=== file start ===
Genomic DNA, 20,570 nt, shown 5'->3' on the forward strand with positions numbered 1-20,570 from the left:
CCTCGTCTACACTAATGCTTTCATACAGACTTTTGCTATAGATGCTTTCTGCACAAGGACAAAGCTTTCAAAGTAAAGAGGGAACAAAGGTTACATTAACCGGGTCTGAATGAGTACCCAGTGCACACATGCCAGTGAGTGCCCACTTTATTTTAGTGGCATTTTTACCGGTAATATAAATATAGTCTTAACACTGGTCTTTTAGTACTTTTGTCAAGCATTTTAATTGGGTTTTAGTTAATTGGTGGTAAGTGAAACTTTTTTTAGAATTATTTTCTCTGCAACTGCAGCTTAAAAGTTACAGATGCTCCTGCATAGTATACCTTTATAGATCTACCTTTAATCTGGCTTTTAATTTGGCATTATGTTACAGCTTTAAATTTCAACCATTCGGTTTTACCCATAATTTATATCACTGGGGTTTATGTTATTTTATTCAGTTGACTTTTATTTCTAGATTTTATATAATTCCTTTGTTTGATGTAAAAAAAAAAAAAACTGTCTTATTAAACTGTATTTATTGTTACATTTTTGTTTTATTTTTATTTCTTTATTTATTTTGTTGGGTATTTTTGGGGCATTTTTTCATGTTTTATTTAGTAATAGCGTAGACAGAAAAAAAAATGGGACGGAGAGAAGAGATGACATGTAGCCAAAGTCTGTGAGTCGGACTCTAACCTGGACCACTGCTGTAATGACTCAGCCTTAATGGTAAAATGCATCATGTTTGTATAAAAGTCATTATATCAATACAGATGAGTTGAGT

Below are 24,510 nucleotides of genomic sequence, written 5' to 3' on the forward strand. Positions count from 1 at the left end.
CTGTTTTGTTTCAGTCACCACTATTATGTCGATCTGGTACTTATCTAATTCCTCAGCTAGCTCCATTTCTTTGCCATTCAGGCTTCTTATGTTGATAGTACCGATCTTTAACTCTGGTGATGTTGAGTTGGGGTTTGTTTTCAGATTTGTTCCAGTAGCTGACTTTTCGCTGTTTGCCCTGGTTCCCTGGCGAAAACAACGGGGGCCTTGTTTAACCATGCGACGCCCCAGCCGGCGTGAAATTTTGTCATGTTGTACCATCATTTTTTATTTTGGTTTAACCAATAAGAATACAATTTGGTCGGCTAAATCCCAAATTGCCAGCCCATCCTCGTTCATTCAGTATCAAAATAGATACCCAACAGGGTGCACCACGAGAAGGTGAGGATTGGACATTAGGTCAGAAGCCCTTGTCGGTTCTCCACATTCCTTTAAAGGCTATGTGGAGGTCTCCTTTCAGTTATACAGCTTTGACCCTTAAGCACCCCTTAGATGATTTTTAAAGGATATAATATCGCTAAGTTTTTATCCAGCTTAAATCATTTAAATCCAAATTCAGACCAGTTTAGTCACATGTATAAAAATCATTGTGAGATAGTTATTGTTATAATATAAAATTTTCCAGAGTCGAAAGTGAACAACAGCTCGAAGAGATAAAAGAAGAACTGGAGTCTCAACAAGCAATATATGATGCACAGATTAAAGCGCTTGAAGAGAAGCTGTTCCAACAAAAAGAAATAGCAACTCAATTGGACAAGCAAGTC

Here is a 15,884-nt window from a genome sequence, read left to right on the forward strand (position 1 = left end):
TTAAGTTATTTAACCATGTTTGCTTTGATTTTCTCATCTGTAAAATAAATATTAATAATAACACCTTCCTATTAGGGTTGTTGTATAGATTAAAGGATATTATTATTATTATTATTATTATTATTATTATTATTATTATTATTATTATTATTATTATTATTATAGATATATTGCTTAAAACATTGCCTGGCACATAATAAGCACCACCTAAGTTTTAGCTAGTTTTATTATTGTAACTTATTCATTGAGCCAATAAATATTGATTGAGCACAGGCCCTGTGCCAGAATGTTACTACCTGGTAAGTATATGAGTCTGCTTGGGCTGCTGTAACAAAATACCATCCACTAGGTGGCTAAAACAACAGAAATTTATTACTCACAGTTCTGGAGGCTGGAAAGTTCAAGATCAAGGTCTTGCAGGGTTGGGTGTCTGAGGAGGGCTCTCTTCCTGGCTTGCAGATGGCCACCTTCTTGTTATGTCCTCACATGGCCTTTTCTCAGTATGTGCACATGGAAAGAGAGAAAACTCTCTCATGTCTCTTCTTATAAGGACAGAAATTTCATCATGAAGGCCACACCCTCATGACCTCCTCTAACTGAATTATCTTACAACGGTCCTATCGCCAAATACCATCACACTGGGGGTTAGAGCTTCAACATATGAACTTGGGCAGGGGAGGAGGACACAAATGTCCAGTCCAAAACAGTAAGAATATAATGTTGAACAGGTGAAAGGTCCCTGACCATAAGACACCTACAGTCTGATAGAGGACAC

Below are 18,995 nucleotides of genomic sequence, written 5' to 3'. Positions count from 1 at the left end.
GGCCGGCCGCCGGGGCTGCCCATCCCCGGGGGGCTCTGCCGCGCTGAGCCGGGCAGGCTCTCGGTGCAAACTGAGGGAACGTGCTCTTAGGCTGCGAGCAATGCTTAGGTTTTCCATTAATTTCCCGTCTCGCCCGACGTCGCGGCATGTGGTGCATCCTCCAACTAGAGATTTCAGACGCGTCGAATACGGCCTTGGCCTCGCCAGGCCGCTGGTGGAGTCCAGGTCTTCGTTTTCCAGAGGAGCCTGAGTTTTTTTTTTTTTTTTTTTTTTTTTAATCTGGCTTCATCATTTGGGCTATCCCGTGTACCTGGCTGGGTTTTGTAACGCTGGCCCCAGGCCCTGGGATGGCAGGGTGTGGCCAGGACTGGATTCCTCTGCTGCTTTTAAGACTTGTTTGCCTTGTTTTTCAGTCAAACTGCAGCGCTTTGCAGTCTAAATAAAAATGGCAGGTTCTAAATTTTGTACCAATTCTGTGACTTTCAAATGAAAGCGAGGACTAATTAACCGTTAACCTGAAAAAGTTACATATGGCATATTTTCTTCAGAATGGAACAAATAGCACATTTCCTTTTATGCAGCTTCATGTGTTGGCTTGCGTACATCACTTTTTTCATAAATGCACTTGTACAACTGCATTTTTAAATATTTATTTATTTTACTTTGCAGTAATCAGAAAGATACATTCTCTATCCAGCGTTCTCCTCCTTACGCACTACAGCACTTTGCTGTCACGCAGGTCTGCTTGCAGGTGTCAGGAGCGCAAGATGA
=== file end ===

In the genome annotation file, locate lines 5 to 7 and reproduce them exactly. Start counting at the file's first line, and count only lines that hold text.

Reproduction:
Here is a 15,884-nt window from a genome sequence, read left to right on the forward strand (position 1 = left end):
TTAAGTTATTTAACCATGTTTGCTTTGATTTTCTCATCTGTAAAATAAATATTAATAATAACACCTTCCTATTAGGGTTGTTGTATAGATTAAAGGATATTATTATTATTATTATTATTATTATTATTATTATTATTATTATTATTATTATTATTATTATTATAGATATATTGCTTAAAACATTGCCTGGCACATAATAAGCACCACCTAAGTTTTAGCTAGTTTTATTATTGTAACTTATTCATTGAGCCAATAAATATTGATTGAGCACAGGCCCTGTGCCAGAATGTTACTACCTGGTAAGTATATGAGTCTGCTTGGGCTGCTGTAACAAAATACCATCCACTAGGTGGCTAAAACAACAGAAATTTATTACTCACAGTTCTGGAGGCTGGAAAGTTCAAGATCAAGGTCTTGCAGGGTTGGGTGTCTGAGGAGGGCTCTCTTCCTGGCTTGCAGATGGCCACCTTCTTGTTATGTCCTCACATGGCCTTTTCTCAGTATGTGCACATGGAAAGAGAGAAAACTCTCTCATGTCTCTTCTTATAAGGACAGAAATTTCATCATGAAGGCCACACCCTCATGACCTCCTCTAACTGAATTATCTTACAACGGTCCTATCGCCAAATACCATCACACTGGGGGTTAGAGCTTCAACATATGAACTTGGGCAGGGGAGGAGGACACAAATGTCCAGTCCAAAACAGTAAGAATATAATGTTGAACAGGTGAAAGGTCCCTGACCATAAGACACCTACAGTCTGATAGAGGACAC

Below are 18,995 nucleotides of genomic sequence, written 5' to 3'. Positions count from 1 at the left end.